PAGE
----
The Trials Of Christine Keeler: Who was the real Dr. Stephen Ward? James Norton explores the peculiar enigma

James Norton stars as Dr Stephen Ward in The Trials of Christine Keeler (Picture: Getty/ BBC)

The Trials of Christine Keeler launches on BBC One tonight and in it James Norton takes curious enigma Dr. Stephen Ward to relatively untouched territories.

Sophie Cookson plays the titular model, who famously became the 19-year-old to bring the world tumbling down when she had brief sexual relationships with both aspiring Prime Minister and the Secretary of State and War John Profumo, and Soviet naval attache Captain Yevgeny Mikhailovich Ivanov during the Cold War.

In turn, Christine’s flings sparked a national security inquiry as the Conservative Party, lead by PM Harold Macmillan, feared the dancer could have passed vital information between the two sparring sides, which subsequently caused the collapse of the government.

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But her life could have been oh so different had she never met Stephen in Soho’s Murray’s nightclub, where she performed as one of the exclusive venue’s most sought-after showgirls.

The osteopath introduced Christine, who he affectionately called ‘baby’, to a slew of wealthy men, ultimately using her face of fortune to climb the ranks of London’s elite.

She was brandished a ‘tart’ in the papers and worse by the public.

‘Your face is your fortune,’ he tells her in tonight’s first instalment of The Trials of Christine Keeler. Though, Stephen failed to mention he knew it would become his fortune too. He was arrested and later found guilty of living off immoral earnings – Christine and her best friend Mandy Rice-Davies’ earnings, to be precise, with both girls handed thousands, if not millions, of pounds from the doctor’s elite circle.

However, before his verdict was announced, in July 1963, Stephen took an overdose of sleeping pills and died three days later. The moment will be played out ‘sensitively’ James assured, but after studying his subject for months and filling his shoes, the 34-year-old still can’t with conviction say he understands Stephen, and explained its likely we never will.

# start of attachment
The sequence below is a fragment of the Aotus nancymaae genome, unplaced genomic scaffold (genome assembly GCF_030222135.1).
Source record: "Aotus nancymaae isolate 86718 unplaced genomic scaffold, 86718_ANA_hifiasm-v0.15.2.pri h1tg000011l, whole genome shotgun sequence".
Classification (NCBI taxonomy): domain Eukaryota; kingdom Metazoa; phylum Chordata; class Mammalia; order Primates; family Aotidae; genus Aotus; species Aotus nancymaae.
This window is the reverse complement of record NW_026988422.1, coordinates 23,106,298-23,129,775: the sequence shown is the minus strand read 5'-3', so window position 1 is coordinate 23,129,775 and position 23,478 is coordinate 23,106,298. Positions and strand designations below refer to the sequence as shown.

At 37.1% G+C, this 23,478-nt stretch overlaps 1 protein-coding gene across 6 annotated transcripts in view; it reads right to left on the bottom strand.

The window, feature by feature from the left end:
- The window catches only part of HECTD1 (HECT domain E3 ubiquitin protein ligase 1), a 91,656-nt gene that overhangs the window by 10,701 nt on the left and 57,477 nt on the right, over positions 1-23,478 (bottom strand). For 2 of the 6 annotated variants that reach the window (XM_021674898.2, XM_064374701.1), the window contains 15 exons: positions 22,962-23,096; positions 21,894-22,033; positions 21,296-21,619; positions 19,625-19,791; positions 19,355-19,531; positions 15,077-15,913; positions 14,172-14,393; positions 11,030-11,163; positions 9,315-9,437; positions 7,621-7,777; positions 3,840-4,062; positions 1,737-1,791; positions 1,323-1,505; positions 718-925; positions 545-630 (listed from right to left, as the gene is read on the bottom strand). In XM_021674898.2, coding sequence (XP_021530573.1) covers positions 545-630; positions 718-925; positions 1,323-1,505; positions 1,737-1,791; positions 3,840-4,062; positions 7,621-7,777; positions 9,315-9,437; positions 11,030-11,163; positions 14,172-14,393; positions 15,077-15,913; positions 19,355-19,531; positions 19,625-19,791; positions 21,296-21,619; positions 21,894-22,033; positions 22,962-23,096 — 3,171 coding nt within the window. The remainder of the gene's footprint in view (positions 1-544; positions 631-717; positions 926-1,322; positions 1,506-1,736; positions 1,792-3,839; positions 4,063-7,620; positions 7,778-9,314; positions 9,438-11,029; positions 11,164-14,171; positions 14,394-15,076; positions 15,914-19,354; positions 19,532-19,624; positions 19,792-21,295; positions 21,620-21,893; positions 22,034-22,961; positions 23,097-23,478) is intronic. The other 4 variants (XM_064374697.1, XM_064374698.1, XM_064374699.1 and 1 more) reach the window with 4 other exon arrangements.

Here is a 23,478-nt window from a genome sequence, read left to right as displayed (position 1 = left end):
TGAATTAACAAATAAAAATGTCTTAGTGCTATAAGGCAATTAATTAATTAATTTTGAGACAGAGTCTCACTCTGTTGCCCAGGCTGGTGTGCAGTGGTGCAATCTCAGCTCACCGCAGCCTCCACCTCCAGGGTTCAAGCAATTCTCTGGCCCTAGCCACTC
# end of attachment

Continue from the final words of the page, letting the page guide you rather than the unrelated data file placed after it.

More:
Stephen took his own life in 1963 (Picture: Getty)

‘The jury’s out,’ he began. ‘I feel like I made some headway into his peculiar mind and then everytime when I felt I was getting some understanding another part of his and world would open up.

‘That’s the joy of this role – it never stopped giving back. You can do as much research as you like and then you’d find yourself in these scenes with various people in his life and he was by nature very unpredictable and peculiar and an anomaly. I guess he was born 30 or 40 years too early. I’m not sure Greyson Perry would like me to compare but he would certainly have been allowed to express himself more freely; particularly in the past five years – his sexual taste and love.

‘He explored cross dressing – we think – we certainly never pass judgement on that, but I loved getting into his peculiar world.’

Stephen essentially pimped out Christine Keeler and Mandy Rice-Davies (Picture: BBC)

‘The challenge wasn’t so much to like Stephen, it was to remind ourselves he was far from inexcusable in his actions. While he was hoping to enable these young women he was also using them to better himself in this gentleman’s boys club, so that was the challenge to honour both sides of the story.’

Perhaps no one knew Stephen. In hindsight, his environment in the 1960s wasn’t exactly the most forthcoming of times for Stephen to know Stephen. But James was fortunate to be able to immerse himself in rare source material which captured his most vulnerable state.

‘There’s endless books,’ James stressed. ‘But oddly enough, one thing for me was a video of Stephen professing his innocence, getting his voice and tempo.

‘There’s a moment when Stephen was secretly being recorded by the government, pleading with them to give him a break. He’s totally unaware he was being recorded. It’s eerie and wonderful at the same time because you’ve got this man’s voice not publicly presenting himself to anyone – just speaking his truth, it made the whole thing so poignant.’

While Stephen will never know his life was being told to millions on the BBC over 50 years after his death, Christine was informed The Trials of Christine Keeler had been given the green light shortly before her death in 2017.

‘Her attitude was one of resignation,’ admitted producer Rebeca Ferguson.

The Trials of Christine Keeler starts tonight at 9pm on BBC One.

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